Verses 7 to 10. So when John sees among the crowd the leaders of the way things currently are, he reacts angrily and insults them:

You brood of vipers.

Contrary to Arthur Paul Boer's excellent advice, Never Call Them Jerks, I often have to resist adding as a personal aside while reading Verse 7, "You brood of vipers (and you know who you are) ..." But just as with Jonah and the Ninevites, it turns out that even vipers can heed warnings and repent.

However, as Bruce Malina and Richard Rohrbaugh (See footnote below.) helpfully point out, this phrase would also be understood as, "you offspring of vipers." And since all of one's social standing derived from one's parents - this is a huge insult indeed. An insult that would be strenuously challenged by those listening to John - and a challenge that John anticipates and cuts off by saying, "Don't say that Abraham is your ancestor ..."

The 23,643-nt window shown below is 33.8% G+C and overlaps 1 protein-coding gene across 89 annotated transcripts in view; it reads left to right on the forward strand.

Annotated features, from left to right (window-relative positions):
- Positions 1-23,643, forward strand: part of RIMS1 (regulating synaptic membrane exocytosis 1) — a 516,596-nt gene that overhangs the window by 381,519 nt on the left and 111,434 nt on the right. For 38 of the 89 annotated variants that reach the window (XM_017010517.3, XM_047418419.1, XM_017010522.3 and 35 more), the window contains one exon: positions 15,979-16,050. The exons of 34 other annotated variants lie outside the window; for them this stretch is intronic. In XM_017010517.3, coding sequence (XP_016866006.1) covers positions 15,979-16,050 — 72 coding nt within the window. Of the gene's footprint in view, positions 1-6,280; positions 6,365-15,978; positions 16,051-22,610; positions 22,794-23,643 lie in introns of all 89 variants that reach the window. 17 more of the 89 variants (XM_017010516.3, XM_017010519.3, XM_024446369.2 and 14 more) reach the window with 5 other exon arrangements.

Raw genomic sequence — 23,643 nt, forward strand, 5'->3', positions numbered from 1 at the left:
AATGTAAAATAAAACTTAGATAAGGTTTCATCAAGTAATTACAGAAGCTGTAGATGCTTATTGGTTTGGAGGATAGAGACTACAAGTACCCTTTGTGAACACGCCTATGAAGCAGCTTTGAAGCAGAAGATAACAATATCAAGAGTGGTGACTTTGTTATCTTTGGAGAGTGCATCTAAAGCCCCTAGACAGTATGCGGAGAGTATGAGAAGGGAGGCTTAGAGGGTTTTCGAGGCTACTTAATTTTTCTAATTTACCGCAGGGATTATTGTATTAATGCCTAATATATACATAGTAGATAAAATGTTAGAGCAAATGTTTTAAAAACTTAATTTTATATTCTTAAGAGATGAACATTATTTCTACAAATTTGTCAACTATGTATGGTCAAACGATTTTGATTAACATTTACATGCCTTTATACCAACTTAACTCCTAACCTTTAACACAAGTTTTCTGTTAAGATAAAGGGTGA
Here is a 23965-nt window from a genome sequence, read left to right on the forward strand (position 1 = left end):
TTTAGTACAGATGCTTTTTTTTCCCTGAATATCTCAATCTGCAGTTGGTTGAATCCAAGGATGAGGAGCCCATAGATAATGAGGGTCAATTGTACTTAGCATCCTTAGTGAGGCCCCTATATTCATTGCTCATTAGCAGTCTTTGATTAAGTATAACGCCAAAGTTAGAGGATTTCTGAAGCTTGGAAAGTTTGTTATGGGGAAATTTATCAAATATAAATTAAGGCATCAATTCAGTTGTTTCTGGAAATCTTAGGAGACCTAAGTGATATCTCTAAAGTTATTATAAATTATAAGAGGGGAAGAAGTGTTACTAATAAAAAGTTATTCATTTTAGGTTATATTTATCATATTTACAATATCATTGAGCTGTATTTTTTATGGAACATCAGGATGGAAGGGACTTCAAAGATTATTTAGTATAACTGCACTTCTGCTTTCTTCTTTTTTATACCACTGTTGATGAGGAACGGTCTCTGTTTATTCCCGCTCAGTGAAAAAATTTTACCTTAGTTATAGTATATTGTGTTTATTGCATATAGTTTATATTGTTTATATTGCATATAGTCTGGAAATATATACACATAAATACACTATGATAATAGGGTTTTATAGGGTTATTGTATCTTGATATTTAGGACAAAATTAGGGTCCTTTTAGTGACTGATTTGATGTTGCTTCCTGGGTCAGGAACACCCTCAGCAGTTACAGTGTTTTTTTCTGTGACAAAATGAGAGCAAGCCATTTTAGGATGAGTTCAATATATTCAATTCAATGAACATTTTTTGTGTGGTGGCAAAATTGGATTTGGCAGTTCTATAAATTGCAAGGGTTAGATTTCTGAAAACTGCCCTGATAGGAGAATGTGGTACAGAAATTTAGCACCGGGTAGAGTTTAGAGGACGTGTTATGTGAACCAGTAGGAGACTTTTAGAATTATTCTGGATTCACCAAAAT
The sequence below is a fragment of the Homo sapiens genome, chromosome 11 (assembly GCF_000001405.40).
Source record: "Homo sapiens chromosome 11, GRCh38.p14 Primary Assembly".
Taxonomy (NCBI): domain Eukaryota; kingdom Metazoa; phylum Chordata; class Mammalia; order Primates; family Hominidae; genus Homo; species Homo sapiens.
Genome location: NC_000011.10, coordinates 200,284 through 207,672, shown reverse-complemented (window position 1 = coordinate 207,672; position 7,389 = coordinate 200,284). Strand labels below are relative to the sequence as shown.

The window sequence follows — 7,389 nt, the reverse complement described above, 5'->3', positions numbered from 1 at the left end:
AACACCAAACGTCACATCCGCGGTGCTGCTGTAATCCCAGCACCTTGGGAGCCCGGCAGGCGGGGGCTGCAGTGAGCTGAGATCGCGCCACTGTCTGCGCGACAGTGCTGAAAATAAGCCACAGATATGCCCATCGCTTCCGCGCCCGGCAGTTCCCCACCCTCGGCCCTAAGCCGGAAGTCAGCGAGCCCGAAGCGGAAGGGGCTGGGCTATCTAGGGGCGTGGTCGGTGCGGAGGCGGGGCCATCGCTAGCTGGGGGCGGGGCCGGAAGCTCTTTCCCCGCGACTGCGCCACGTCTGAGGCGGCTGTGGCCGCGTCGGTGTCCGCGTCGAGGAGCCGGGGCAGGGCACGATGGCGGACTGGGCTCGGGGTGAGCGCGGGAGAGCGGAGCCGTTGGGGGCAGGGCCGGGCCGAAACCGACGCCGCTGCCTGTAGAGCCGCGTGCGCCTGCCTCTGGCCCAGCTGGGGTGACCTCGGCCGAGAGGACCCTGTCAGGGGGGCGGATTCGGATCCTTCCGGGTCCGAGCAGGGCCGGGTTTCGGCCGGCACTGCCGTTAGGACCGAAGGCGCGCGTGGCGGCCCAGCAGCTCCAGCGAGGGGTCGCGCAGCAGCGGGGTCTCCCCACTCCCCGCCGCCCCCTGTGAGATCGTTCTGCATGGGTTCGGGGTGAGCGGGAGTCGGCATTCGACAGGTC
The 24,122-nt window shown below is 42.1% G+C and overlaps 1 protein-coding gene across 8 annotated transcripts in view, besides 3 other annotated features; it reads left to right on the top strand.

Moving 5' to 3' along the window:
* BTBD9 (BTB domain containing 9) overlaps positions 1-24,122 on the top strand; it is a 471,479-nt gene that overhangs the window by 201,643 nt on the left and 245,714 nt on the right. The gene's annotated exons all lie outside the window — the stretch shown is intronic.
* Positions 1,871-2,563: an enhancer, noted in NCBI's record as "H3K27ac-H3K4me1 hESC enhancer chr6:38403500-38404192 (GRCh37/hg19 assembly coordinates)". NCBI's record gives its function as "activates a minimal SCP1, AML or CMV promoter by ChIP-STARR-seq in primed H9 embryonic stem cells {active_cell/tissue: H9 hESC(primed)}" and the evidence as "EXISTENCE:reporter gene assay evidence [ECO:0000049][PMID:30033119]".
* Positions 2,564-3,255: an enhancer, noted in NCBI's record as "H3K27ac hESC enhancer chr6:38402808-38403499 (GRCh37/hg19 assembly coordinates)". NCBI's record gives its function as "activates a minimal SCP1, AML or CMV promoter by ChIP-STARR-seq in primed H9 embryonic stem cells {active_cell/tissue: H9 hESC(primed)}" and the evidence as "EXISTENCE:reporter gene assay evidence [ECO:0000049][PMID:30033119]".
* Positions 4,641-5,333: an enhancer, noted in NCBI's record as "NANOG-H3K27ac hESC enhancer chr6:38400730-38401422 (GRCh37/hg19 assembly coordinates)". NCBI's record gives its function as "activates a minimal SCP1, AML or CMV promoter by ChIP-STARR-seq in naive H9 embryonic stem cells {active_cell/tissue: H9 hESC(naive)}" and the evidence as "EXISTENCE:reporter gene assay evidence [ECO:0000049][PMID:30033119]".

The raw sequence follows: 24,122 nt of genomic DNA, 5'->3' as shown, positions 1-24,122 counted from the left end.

Indeed by going further with his image of the axe cutting at the ROOTS of the tree - as compared with cutting at the trunk of the tree - John is deepening the meaning of repentance to be RE-ROOTING. The practice of baptism for the Christian community would very early on become not just a rite for repentance - but more crucially, a rite for re-rooting one's identity away from one's birth family into the community of followers of Christ's way. It is this baptism of RE-ROOTING as a child of God that Jesus undergoes.

My favourite verse in this whole passage is:

Bear fruits worthy of repentance.

And so, probably the best sermon title for this week is, "New Roots That Bear Fruits of Repentance."

That is, in Biblical terms, repentance is not so much about feeling sorry, or about forgiveness. It is about being in a right relationship with God. A relationship that cannot be inherited. Repentance is all about changing attitudes and behaviour to align with God's desires for us all.

Thinking through what might be the fruits of repentance for each of us - and for the congregation as a whole - might be all the work that needs to be done this Sunday.

Verses 11 to 12. Somewhere back in the mists of my memory, someone said to me that John is our model. Like John, we too point to Jesus and his ministry; we too proclaim the good news to the people.